Wealthy entrepreneur Bruce Wayne (Adam West) and his ward Dick Grayson (Burt Ward) lead a double life: they are actually the crime-fighting duo Batman and Robin. A secret Batpole in the Wayne mansion leads to the Batcave, where Police Commissioner Gordon (Neil Hamilton) summons the Dynamic Duo on the Batphone with the latest emergency threatening Gotham City. Racing to the scene of the crime in the jet-powered Batmobile, Batman and Robin must (with the help of their trusty utility-belts) thwart the efforts of a rogues gallery of flamboyant archvillains, including The Joker (Cesar Romero), The Penguin (Burgess Meredith), The Riddler (Frank Gorshin) and the Catwoman (Julie Newmar and Eartha Kitt).Written by
Murray Chapman <email@example.com>
Frank Gorshin once said in an interview that he developed the Riddler's high pitched laugh at Hollywood parties, where he said the funniest jokes brought out the laugh. He further stated that he came to realize that it wasn't so much about how he laughed, but what he was laughing at that created a sense of menace. See more »
It's been described that much of the show was played for comedy. Absolutely no villain or ally notices (nor makes the connection) that Batman and Bruce Wayne have the same distinct voice. See more »
By the way, Batman, have you seen millionaire Bruce Wayne? He doesn't answer the phone at his stately manor.
See more »
The actor who played the villain would always be credited as the "Special Guest Villain" See more »
In the late 1980s, original cast members reunited to film special introductions to be added to the start of each episode. See more »
Holy Guadalajara, Batman! It's still a hoot after all these years!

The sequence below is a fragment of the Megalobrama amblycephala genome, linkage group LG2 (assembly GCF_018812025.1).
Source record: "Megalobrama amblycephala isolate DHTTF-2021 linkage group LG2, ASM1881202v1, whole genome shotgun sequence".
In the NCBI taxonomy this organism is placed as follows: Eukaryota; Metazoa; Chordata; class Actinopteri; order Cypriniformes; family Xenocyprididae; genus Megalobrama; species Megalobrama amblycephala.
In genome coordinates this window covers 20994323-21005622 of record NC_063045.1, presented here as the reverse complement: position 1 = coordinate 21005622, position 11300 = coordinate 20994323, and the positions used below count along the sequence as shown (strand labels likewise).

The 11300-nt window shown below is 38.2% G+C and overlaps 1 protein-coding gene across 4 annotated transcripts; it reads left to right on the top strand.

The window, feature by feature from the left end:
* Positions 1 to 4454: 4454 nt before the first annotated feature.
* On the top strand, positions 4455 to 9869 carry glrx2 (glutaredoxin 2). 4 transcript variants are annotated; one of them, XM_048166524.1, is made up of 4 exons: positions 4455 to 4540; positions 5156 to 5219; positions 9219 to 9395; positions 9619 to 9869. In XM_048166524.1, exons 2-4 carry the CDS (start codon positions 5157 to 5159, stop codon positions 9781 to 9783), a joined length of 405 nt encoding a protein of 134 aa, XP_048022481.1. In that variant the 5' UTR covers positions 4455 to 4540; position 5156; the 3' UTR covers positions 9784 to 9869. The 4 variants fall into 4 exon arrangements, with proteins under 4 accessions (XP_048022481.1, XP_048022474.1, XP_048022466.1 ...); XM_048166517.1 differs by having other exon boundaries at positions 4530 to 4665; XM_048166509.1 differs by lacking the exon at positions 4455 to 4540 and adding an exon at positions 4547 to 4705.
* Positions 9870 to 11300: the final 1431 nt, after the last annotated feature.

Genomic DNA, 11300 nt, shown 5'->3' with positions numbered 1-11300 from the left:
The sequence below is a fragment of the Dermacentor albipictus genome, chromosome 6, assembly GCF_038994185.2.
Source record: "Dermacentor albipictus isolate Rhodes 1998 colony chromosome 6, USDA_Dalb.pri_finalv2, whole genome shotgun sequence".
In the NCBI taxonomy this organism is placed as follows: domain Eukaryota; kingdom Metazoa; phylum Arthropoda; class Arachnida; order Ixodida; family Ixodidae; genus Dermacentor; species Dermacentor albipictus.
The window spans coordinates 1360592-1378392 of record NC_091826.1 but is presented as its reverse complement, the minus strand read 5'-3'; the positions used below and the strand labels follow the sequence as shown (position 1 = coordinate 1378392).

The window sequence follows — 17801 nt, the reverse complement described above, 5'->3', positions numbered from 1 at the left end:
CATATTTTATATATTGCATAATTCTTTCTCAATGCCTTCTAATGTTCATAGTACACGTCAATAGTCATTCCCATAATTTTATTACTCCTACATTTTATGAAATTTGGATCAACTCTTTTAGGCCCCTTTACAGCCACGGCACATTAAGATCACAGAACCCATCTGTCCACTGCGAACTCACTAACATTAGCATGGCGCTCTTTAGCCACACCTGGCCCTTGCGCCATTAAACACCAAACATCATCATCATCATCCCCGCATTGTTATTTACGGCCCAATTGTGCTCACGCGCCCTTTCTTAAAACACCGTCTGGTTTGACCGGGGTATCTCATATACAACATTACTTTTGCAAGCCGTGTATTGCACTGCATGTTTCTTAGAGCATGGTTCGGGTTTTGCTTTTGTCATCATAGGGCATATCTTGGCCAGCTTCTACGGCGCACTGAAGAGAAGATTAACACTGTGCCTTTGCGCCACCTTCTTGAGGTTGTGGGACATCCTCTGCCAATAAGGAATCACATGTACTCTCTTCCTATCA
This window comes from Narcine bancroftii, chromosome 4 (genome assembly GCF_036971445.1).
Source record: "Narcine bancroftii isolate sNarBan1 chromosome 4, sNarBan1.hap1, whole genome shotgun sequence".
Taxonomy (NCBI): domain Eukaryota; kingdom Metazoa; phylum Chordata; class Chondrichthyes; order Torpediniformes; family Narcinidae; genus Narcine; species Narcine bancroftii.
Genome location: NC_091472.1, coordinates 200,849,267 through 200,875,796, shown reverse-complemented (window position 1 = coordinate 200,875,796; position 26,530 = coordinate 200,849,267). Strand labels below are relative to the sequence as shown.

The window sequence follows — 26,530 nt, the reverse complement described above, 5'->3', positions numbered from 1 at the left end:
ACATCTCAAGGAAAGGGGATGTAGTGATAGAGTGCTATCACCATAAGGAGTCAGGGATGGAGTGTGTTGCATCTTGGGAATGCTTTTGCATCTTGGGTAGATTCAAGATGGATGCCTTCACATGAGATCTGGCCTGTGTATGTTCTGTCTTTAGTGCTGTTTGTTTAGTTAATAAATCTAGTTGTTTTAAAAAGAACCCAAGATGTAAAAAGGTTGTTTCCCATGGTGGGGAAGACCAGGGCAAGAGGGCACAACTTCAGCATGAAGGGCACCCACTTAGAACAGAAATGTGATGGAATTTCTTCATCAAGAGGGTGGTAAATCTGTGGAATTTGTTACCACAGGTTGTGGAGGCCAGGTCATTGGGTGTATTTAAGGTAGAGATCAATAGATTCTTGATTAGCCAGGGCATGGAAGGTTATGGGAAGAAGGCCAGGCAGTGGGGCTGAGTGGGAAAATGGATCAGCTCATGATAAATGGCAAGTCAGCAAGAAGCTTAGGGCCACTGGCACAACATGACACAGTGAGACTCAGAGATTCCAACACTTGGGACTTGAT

From the moment that you hear "Na na na na na na na na na na na na na na na na Batman!", you always know that you're in for something good. This "Batman" was in a way more interesting than the later movies, mainly because of the graphics that appear whenever someone gets hit. Of course, the premise needs no explanation, but Batman (Adam West) and Robin (Burt Ward) are truly a cross between old-style superheroes and the 1960s. Like many other '60s TV shows (think "Bewitched", "Gilligan's Island" and "I Dream of Jeannie"), "Batman" was as zany as possible and a laugh riot every step of the way. And the villains? The perfidious Penguin (Burgess Meredith), conniving Catwoman (Julie Newmar, later Eartha Kitt), the jackknife Joker (Cesar Romero) and the ruckus-causing Riddler (Frank Gorshin) are exactly what anyone could ask for. And Vincent Price had a great line that one time when he appeared.
So, I will pose this final question: Can this really be happening? Is "Batman" still a great show? Will the villains continue to engage in their evil, egregious and extraneous acts? Will the Dynamic Duo clobber, confound and confuse the villains? Find out next week, same Bat time, same Bat channel!
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